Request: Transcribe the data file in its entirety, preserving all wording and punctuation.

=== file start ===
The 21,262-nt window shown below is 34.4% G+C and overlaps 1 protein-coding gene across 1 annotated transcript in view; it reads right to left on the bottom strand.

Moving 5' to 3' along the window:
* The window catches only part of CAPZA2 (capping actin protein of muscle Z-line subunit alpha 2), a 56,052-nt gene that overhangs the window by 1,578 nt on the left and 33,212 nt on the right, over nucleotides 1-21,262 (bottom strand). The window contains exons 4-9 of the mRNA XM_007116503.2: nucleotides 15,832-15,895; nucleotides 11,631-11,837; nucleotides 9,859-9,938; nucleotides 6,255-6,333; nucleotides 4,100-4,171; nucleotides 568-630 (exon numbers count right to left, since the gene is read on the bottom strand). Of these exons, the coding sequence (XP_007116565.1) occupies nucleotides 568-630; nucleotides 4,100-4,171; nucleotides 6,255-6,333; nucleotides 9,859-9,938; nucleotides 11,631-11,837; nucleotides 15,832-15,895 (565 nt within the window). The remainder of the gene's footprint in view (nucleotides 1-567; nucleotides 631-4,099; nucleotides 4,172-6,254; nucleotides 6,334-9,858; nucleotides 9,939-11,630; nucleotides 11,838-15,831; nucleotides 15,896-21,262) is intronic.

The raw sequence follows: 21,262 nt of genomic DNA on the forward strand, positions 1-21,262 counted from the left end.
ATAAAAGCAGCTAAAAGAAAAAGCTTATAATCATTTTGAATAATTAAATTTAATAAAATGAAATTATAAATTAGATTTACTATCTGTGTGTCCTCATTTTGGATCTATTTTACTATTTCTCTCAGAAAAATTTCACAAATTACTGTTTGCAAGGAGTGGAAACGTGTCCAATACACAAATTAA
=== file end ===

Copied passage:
The 21,262-nt window shown below is 34.4% G+C and overlaps 1 protein-coding gene across 1 annotated transcript in view; it reads right to left on the bottom strand.

Moving 5' to 3' along the window:
* The window catches only part of CAPZA2 (capping actin protein of muscle Z-line subunit alpha 2), a 56,052-nt gene that overhangs the window by 1,578 nt on the left and 33,212 nt on the right, over nucleotides 1-21,262 (bottom strand). The window contains exons 4-9 of the mRNA XM_007116503.2: nucleotides 15,832-15,895; nucleotides 11,631-11,837; nucleotides 9,859-9,938; nucleotides 6,255-6,333; nucleotides 4,100-4,171; nucleotides 568-630 (exon numbers count right to left, since the gene is read on the bottom strand). Of these exons, the coding sequence (XP_007116565.1) occupies nucleotides 568-630; nucleotides 4,100-4,171; nucleotides 6,255-6,333; nucleotides 9,859-9,938; nucleotides 11,631-11,837; nucleotides 15,832-15,895 (565 nt within the window). The remainder of the gene's footprint in view (nucleotides 1-567; nucleotides 631-4,099; nucleotides 4,172-6,254; nucleotides 6,334-9,858; nucleotides 9,939-11,630; nucleotides 11,838-15,831; nucleotides 15,896-21,262) is intronic.

The raw sequence follows: 21,262 nt of genomic DNA on the forward strand, positions 1-21,262 counted from the left end.
ATAAAAGCAGCTAAAAGAAAAAGCTTATAATCATTTTGAATAATTAAATTTAATAAAATGAAATTATAAATTAGATTTACTATCTGTGTGTCCTCATTTTGGATCTATTTTACTATTTCTCTCAGAAAAATTTCACAAATTACTGTTTGCAAGGAGTGGAAACGTGTCCAATACACAAATTAA